Sample Geology Paper on Deadliest Earthquakes
- How did scientist Eric Calais determine that the risk of a major earthquake in Haiti was due to happen at some point? What happened to his testing site when the 2010 earthquake occurred?
Scientist Eric Calais determined that there was a risk of a major earthquake in Haiti using GPS markers fixed on the top of buildings. The GPS marker at his testing site shifted horizontally by more than 30 centimeters during the 2010 Haiti earthquake.
- The film shows an animation of material from deep in the earth upwelling to form new crust. Based on our class discussions, what type of plate boundary is this?
This is a convergent plate boundary.
- What type of plate boundary is present at Haiti and what plates are involved?
The plate boundary present in Haiti is a transform boundary, and the plates involved are the North American plate and the Caribbean plate.
- The same type of plate boundary is present in California. But why are there more and larger earthquakes in California versus Haiti?
The plate boundary found in California is San Andrea, and it has a movement that is three times the speed of Haiti shifting at a rate of more than an inch per year. This makes it generate more stress energy that results in earthquakes of higher magnitudes.
- How are scientists looking for precursors of major earthquakes in the Anza State Park area of California?
Scientists have planted sensors 800 feet below the ground in Anza Stare Park. These sensors are expected to record changes in vibrations and pressure below the earth, indicative of sudden movements along the boundary of tectonic plates that usually results in an earthquake.
- In 2010, another major earthquake struck, this time in Chile. What was the magnitude of this earthquake and what is the plate boundary type (and plates involved)?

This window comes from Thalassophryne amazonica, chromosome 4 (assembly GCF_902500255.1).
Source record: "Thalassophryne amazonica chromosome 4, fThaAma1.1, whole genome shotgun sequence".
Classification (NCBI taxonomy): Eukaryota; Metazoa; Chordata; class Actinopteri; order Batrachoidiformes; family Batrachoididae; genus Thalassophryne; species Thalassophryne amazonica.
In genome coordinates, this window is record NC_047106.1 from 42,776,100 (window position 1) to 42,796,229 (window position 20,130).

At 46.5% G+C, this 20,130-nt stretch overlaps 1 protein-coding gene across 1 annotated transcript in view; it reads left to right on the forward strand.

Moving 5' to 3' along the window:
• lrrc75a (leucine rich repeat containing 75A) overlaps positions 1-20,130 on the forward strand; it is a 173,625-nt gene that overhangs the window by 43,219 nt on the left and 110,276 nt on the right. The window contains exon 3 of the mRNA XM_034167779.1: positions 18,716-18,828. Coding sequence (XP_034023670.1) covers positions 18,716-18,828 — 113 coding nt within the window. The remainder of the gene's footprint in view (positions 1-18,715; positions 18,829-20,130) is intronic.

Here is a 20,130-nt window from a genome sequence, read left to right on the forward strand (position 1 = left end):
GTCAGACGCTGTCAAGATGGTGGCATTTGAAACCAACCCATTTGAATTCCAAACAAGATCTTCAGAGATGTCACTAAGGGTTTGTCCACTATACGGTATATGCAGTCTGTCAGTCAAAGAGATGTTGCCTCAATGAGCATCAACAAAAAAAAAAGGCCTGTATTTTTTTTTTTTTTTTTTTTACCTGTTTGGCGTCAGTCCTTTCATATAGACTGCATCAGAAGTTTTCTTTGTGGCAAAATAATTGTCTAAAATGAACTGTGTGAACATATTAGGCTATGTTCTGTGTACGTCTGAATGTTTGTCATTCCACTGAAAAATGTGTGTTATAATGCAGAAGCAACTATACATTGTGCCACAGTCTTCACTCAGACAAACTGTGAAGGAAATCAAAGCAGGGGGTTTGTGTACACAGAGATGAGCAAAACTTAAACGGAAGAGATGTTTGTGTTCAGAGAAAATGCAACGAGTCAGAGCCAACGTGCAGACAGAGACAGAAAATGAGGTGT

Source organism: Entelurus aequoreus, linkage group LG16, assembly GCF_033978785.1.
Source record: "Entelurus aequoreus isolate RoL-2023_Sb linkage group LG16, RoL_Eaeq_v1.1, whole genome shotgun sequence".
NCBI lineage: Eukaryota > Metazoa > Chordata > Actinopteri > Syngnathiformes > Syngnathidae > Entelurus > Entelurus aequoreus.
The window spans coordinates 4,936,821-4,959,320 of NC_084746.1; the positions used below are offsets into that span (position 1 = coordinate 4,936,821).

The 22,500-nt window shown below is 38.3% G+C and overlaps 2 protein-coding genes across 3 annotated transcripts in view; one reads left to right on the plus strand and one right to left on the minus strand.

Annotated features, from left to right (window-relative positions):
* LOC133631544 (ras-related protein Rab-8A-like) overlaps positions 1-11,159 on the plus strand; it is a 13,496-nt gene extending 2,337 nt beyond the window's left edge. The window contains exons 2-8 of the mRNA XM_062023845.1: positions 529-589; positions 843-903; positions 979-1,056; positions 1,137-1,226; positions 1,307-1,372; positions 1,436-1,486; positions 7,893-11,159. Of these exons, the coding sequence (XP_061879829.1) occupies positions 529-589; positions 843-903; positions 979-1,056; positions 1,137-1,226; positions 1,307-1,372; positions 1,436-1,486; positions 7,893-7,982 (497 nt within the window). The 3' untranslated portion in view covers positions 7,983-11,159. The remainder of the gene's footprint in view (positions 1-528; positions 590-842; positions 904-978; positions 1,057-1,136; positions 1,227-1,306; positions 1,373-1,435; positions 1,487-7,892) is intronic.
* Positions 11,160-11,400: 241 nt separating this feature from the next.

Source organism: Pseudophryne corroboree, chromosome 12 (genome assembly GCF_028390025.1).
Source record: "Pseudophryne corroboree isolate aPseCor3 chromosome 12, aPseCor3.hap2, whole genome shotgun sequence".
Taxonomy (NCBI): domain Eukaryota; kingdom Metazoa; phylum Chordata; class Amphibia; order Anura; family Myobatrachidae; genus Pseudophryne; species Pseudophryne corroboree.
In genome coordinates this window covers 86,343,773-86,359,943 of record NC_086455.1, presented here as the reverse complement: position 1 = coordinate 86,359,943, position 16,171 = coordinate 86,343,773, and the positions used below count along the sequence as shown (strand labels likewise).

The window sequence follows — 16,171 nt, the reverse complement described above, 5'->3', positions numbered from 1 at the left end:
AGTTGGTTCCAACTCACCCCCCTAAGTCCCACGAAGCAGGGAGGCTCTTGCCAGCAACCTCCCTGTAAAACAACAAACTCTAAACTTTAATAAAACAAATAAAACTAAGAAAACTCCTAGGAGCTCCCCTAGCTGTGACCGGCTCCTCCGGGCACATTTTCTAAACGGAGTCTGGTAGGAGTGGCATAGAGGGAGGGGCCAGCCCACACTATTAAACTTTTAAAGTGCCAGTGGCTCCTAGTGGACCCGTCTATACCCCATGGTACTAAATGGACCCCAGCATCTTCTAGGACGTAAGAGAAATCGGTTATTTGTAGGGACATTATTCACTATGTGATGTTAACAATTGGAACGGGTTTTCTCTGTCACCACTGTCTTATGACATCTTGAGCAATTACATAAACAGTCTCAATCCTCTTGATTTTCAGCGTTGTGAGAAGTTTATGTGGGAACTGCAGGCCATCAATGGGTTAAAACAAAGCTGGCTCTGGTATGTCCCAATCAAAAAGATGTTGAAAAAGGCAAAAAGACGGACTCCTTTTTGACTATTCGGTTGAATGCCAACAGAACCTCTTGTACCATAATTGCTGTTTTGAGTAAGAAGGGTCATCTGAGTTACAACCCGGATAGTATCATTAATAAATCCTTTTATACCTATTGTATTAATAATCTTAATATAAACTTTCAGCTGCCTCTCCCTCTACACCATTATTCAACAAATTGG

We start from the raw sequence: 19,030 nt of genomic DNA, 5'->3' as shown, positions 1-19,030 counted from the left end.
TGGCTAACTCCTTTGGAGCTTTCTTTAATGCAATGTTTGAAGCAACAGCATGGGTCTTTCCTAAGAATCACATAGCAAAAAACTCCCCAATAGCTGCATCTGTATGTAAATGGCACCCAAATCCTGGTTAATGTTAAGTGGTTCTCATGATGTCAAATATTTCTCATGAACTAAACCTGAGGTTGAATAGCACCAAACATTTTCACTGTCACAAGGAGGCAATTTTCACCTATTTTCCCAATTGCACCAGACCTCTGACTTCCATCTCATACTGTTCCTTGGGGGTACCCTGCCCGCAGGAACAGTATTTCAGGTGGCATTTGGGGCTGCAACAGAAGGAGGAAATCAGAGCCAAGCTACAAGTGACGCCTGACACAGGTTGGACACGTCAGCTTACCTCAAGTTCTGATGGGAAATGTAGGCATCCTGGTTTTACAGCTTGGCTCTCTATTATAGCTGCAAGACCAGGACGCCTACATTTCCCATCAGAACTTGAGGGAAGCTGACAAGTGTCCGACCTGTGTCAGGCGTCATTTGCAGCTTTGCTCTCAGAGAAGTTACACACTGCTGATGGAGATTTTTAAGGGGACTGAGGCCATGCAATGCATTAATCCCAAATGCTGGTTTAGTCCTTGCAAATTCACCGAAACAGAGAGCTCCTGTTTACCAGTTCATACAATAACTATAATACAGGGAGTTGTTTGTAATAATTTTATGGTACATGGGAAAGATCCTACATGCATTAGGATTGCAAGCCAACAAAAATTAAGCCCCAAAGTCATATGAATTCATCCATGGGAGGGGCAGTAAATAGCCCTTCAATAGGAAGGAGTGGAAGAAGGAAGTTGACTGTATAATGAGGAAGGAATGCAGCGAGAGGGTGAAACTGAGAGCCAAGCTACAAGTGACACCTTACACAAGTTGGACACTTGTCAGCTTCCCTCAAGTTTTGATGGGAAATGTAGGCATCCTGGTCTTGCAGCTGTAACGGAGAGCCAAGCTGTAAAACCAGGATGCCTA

The earthquake that struck Chile had a magnitude of 8.8. The plates that were involved were the Nazca Plate and the South American plate. The type of boundary found between these plates is a convergent boundary, and it was responsible for the higher magnitude of the earthquake.
- What type of hazard occurred with the 2010 earthquake in Chile that was not a factor in Haiti? Explain how this hazard occurs.
The type of hazard that occurred in the 2010 earthquake in Chile was a megathrust that resulted in a tsunami that engulfed the coastal villages in the country. One of the two plates that were pushing into each other was thrust upwards in the middle of the ocean, causing a massive wave that traveled across the sea to the coastline at the speed of 500 miles per hour.
- Why was the loss of life in Haiti so much greater than in Chile in 2010?
The loss of life in Haiti was amplified by the fact that the city of Port Au Prince was densely populated and had buildings that were not adapted for the possible earthquakes in the region. Further, the epicenter of the earthquake was in the city. This was not the case in Chile, where the epicenter was far into the ocean and there was sparse population and buildings.
- Explain how “Shake Alert”’ in California emits warnings and how it might be help reduce damages and loss of life.
The Shake Alert system detects the P-waves of an incoming earthquakes and issues an alert to a network of computers and emergency agencies. An alert is issued to the population and emergency agencies to have them prepare adequately before the destructive S-waves reach California.
- How can buildings be designed to provide a safer protection from earthquake damage and loss of life?
Building can be designed in a manner that allows for them to withstand vertical and horizontal movements caused by earthquakes. This is made possible by either using floating foundations or counterweights at the top of buildings.
- Lastly, comment on something new that you learned from the film.
I found it surprising and at the same time discouraging to learn that scientists have no way of predicting an earthquake days or months in advance. They just know that it will occur, but cannot really identify the exact date and time.